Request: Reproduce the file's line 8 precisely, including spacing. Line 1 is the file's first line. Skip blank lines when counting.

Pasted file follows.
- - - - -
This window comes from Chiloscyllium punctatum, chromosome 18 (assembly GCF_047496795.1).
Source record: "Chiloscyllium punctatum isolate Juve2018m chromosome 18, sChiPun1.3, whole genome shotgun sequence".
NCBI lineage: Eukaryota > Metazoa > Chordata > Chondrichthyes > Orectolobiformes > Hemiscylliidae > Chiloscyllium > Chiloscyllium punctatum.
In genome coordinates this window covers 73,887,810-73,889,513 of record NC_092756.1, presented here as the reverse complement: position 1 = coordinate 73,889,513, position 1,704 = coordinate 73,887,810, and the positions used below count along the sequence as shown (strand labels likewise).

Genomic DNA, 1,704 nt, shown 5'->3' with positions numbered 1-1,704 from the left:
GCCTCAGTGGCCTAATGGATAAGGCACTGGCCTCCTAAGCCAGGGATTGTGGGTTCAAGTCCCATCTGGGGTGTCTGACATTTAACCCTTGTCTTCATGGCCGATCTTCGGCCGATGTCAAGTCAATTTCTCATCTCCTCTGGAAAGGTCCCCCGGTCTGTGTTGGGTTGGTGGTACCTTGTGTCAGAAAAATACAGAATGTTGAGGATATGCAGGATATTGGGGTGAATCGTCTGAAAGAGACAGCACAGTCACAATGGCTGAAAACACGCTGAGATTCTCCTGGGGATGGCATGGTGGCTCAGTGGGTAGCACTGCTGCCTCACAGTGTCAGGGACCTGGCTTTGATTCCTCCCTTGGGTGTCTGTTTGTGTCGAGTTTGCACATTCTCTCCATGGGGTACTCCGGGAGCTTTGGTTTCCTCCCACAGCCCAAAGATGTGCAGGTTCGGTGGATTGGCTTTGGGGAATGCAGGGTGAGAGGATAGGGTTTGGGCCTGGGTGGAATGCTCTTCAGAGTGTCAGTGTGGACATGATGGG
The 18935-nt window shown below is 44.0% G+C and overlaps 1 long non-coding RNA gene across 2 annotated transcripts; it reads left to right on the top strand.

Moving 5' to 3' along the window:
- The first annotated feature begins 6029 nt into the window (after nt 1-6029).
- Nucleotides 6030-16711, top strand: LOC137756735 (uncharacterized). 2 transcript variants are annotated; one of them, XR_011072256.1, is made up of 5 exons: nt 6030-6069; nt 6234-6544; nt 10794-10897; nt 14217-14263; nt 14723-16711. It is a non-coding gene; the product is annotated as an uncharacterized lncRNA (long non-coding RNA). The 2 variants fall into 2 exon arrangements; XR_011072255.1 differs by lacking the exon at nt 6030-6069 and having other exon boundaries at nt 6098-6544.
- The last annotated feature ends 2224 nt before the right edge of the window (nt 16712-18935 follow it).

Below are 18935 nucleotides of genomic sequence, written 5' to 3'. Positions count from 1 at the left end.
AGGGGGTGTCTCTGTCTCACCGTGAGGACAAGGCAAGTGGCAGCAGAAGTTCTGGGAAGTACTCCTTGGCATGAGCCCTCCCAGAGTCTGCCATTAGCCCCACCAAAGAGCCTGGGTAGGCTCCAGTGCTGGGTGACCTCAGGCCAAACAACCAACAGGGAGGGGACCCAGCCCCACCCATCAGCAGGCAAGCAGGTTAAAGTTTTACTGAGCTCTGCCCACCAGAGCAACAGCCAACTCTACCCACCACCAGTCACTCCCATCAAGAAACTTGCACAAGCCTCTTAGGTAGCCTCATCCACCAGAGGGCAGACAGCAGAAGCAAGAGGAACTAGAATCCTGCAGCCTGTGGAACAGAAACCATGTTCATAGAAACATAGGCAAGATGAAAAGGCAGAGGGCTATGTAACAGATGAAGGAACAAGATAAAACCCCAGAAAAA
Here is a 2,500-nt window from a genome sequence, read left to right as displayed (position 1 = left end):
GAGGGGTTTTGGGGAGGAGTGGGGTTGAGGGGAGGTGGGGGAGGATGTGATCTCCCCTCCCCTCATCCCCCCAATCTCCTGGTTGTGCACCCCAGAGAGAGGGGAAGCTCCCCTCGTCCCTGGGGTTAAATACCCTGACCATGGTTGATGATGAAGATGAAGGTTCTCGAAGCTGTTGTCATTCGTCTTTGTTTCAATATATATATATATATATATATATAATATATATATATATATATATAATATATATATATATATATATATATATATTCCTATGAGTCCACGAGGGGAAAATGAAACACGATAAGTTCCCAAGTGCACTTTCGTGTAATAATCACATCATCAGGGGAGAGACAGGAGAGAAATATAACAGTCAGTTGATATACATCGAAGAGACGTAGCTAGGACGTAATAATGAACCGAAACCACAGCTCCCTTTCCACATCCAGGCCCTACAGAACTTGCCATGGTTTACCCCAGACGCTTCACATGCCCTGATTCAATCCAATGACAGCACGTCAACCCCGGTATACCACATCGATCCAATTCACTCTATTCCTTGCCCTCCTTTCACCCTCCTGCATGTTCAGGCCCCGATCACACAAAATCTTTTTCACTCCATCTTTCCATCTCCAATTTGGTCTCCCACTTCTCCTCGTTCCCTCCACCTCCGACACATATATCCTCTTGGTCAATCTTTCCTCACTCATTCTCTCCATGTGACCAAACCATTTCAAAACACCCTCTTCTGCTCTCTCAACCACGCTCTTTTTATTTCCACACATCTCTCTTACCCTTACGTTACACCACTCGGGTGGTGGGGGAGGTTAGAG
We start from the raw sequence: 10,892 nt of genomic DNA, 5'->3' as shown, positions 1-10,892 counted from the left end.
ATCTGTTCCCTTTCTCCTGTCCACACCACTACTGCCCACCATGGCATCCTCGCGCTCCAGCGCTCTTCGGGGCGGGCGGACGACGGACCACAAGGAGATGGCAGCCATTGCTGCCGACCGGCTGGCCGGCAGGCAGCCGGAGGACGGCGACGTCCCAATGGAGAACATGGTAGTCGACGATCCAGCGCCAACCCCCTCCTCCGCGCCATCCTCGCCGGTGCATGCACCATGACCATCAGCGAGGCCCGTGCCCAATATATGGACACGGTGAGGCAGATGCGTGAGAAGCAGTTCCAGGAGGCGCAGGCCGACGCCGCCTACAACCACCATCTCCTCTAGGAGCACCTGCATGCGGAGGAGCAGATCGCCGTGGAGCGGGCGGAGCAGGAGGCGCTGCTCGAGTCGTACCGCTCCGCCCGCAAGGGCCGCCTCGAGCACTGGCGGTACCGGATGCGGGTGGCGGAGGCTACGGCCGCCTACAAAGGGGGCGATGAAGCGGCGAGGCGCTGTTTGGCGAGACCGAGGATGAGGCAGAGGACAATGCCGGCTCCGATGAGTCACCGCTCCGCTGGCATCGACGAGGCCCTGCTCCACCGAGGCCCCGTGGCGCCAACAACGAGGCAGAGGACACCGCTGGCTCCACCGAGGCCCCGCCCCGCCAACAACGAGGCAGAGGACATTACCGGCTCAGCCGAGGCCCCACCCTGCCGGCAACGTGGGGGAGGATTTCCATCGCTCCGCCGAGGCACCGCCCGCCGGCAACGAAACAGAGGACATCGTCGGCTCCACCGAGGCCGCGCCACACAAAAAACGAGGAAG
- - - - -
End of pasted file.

Moving 5' to 3' along the window: